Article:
Archive for the ‘Pop Culture’ Category

Harry Potter and the Deathly Hallows

November 17, 2010

Only 3 days until Harry Potter and the Deathly Hallows (Part 1) premiers this Friday, November 19th.   Here’s how mixed up and neglected our spiritual lives get – I’ve been more excited about the movie than I am about the approach of the Feast of the Nativity.  Would I go stand in line for hours to attend Divine Liturgy?   I’d like to think so but I don’t know if I’d be so happy about it.

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Porn for Bibles

March 4, 2010

Here’s another fine example of the best the angry atheists have to offer.

The Atheist Agenda student group at one of San Antonio’s local institutes of “higher learning”, the University of Texas at San Antonio, is sponsoring a “Porn for Porn” campaign this week.   Their point?  The Bible (or any religious text) is of less value than hard-core porn because it portrays violence, torture and leads to war.  Oh, I get it.  The Bible is bad because the social mores of a small nation of people living 2,000 to 4,000 years ago were so much more misogynistic and violent then the multi-billion dollar modern porn industry which exploits women and children in the most vile and debasing manner, exposing them to infectious disease, rape, violence and humiliation.  That’s progress that is.   I think I’ll stick with the “primitive” revelation of a loving God, who even cares to the point of death for young people like those at UTSA who’d just as soon spit in his face then accept Him.

(One thing that I think is rather insightful is the Express News’ use of the word “stunt” in the title of the news article.”

Orthodox Christian IPhone Apps?

March 2, 2010

Can anyone tell me why there are no IPhone apps for Orthodox Christians?  I just recently got an IPhone, and despite my misgivings about becoming so dependent on more technology, I am hooked.  Why is it I can kill hours playing  sim games or on-line poker (if I wanted), check the weather on Earth (or Mars for that matter), and buy anything that’s legal in 50 states, but I can’t download the Orthodox saints of the day, light a virtual candle at the Holy Sepulchre, or sing along at Liturgy with a downloaded service book?  Isn’t there anyone out there putting together an app for Orthodox Christians?

The Dead Sea Scrolls of L. Ron Hubbard

January 8, 2010

 

From beyond the grave comes the voice of L. Ron Hubbard, (bad) sci-fi writer, tax evader, and shrewd founder of a very profitable business venture, er, pseudo-religious cult.   Scientology spokesmen made the announcement during a New Year’s celebration in Los Angeles and likened  the finding of more than 1000 hours of previously unknown lectures and numerous writings to the collected written wisdom of the Buddha.  Ah, ringing in the New Year with the sound of cash registers, but be prepared to spend $7500 for your own copy of this drivel.  What’s that old expression?  Fools and their money….

The Holy Innocents

December 28, 2009

December 29th marks the date on the Orthodox calendar (New) for the remembrance of the infant boys murdered by King Herod in Bethlehem.  The accounts say there were 14,000, though I doubt there were 14,000 people in the whole town.  Whatever the true number – 140 or 14,000 – the calculated murder of children made such a deep impression on the Gospel writer of Matthew, as well as the 1st century Jewish historian Josephus, that it is remembered as a horrific event even two thousand years later.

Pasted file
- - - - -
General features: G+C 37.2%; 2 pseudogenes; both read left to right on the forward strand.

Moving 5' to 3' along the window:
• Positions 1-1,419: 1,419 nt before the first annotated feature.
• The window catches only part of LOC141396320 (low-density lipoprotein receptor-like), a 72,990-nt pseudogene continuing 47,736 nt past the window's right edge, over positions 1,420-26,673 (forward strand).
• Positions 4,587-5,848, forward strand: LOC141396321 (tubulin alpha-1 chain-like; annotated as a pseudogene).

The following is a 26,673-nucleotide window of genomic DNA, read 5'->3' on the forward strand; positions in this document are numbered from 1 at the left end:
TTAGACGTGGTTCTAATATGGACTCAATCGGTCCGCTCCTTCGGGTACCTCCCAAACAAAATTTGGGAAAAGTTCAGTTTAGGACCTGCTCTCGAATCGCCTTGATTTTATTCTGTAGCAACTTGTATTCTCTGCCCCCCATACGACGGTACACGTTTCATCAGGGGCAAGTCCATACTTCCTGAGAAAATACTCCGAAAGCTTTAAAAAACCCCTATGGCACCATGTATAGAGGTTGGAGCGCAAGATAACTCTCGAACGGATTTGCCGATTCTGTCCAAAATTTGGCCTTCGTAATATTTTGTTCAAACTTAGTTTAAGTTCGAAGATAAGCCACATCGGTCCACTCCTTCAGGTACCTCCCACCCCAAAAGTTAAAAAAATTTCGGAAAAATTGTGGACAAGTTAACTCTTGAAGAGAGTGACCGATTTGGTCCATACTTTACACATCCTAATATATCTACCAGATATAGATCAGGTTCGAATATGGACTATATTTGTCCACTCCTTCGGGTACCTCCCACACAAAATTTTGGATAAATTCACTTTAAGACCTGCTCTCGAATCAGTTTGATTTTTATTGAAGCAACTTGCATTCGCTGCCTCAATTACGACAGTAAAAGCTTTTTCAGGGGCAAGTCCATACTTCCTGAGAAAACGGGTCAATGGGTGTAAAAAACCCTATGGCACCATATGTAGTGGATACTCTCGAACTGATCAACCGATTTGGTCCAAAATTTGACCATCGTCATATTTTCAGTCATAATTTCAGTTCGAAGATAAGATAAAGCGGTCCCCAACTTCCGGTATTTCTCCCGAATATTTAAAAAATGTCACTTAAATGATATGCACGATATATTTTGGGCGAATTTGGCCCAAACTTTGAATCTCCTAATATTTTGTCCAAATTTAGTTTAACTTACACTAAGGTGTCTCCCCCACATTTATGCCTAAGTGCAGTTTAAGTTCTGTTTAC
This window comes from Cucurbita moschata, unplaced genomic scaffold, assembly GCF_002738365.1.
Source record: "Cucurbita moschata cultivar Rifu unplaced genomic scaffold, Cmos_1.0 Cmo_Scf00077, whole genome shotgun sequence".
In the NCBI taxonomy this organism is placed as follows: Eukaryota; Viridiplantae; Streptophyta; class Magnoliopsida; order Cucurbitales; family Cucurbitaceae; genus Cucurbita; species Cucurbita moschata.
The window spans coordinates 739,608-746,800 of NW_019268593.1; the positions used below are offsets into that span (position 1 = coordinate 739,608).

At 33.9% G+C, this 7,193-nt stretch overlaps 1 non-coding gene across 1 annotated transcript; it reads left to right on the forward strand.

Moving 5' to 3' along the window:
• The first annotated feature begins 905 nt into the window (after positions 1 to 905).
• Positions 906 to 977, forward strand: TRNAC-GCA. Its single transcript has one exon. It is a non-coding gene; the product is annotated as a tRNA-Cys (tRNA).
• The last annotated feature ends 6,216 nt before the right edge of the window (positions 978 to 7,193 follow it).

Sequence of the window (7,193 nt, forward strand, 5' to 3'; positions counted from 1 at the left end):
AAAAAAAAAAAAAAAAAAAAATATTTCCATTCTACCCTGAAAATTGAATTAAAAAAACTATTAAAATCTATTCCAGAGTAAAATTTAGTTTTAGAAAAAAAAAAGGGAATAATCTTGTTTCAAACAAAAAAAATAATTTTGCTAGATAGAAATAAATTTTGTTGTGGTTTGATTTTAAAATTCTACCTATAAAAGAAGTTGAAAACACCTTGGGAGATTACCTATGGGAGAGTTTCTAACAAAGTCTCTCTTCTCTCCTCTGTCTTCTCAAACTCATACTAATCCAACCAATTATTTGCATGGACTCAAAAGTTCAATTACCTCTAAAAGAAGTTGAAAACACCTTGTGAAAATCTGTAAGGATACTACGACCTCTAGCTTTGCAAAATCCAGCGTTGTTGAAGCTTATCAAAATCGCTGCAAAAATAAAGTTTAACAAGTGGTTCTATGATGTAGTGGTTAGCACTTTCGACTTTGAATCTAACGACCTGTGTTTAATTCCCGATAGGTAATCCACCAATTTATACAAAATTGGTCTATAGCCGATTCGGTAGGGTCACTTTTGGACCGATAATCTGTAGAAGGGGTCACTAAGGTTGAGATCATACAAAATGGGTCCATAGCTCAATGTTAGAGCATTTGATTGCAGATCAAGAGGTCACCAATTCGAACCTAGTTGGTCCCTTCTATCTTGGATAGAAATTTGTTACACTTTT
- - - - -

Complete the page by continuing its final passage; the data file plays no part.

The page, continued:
If you are  too shocked by this incident and blame it on the Romans’ less advanced culture and obviously flawed morals, remember the one million babies who die in this country each year from abortion.   These aren’t babies murdered at the hands of a political despot, but at the request of their own mothers and accommodated by a greed-driven abortion industry and the rabid ideals of pro-abortion supporters.  Who will write stories about the millions of murdered innocents of the 21st century?

Another Crazy Award for the Gosselins

December 15, 2009

Wow!  I so wish I could write like Joan Walsh at Salon.  (Flip  through the link to Entry #10 “Nuts Plus Eight”)

If you just can’t get enough vicarious melodrama on Jon and Kate Gosselin and their eight exploited children, Joan Walsh will make you feel appropriately guilty for feeding the reality TV sickness in this country.  And if watching the Gosselins implode wasn’t fun enough already, reading Ms. Walsh’s gut-shot poetry is pure literary bliss.

If you’d like to follow along and see who else makes Salon’s 2009 Crazy list or vote on the rankings, click here.    Ain’t America great!

An Atheist’s Christmas

December 14, 2009

Man, are these some angry, aggressive, bitter, unhappy people.   I can never understand why people who vehemently deny God, care so much about the religious beliefs of others, or feel so besieged by the observance of Christmas.  (I tend to think it’s that little voice in their heads whispering “What if it’s true, what if it’s true?” }

I too get sick of the endless piped-in Christmas music at the grocery store, the frenzy of money-fueled Christmas commercialism, the marathon of pointless “holiday” specials on TV,  but that’s only because I WANT a more religiously focused, low stress, meaningful Christmas – not a Christ-less Christmas.  Atheists just quit yer bitchin’ and develop a thicker skin.